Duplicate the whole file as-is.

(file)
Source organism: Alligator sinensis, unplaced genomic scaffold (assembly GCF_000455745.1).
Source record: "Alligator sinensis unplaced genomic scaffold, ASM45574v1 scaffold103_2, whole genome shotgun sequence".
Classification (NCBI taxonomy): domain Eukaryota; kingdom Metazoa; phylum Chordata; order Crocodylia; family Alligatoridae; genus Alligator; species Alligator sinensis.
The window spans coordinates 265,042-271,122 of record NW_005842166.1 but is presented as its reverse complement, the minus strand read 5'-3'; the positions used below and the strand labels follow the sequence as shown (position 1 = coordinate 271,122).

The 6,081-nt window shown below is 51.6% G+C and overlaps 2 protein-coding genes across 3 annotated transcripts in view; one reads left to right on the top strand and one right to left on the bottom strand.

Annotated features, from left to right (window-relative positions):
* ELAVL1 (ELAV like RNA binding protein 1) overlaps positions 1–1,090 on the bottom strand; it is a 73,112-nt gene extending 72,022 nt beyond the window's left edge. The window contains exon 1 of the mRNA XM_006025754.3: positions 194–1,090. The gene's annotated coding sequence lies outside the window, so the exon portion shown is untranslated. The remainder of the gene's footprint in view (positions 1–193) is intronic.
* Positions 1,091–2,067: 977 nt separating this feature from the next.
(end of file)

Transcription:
Source organism: Alligator sinensis, unplaced genomic scaffold (assembly GCF_000455745.1).
Source record: "Alligator sinensis unplaced genomic scaffold, ASM45574v1 scaffold103_2, whole genome shotgun sequence".
Classification (NCBI taxonomy): domain Eukaryota; kingdom Metazoa; phylum Chordata; order Crocodylia; family Alligatoridae; genus Alligator; species Alligator sinensis.
The window spans coordinates 265,042-271,122 of record NW_005842166.1 but is presented as its reverse complement, the minus strand read 5'-3'; the positions used below and the strand labels follow the sequence as shown (position 1 = coordinate 271,122).

The 6,081-nt window shown below is 51.6% G+C and overlaps 2 protein-coding genes across 3 annotated transcripts in view; one reads left to right on the top strand and one right to left on the bottom strand.

Annotated features, from left to right (window-relative positions):
* ELAVL1 (ELAV like RNA binding protein 1) overlaps positions 1–1,090 on the bottom strand; it is a 73,112-nt gene extending 72,022 nt beyond the window's left edge. The window contains exon 1 of the mRNA XM_006025754.3: positions 194–1,090. The gene's annotated coding sequence lies outside the window, so the exon portion shown is untranslated. The remainder of the gene's footprint in view (positions 1–193) is intronic.
* Positions 1,091–2,067: 977 nt separating this feature from the next.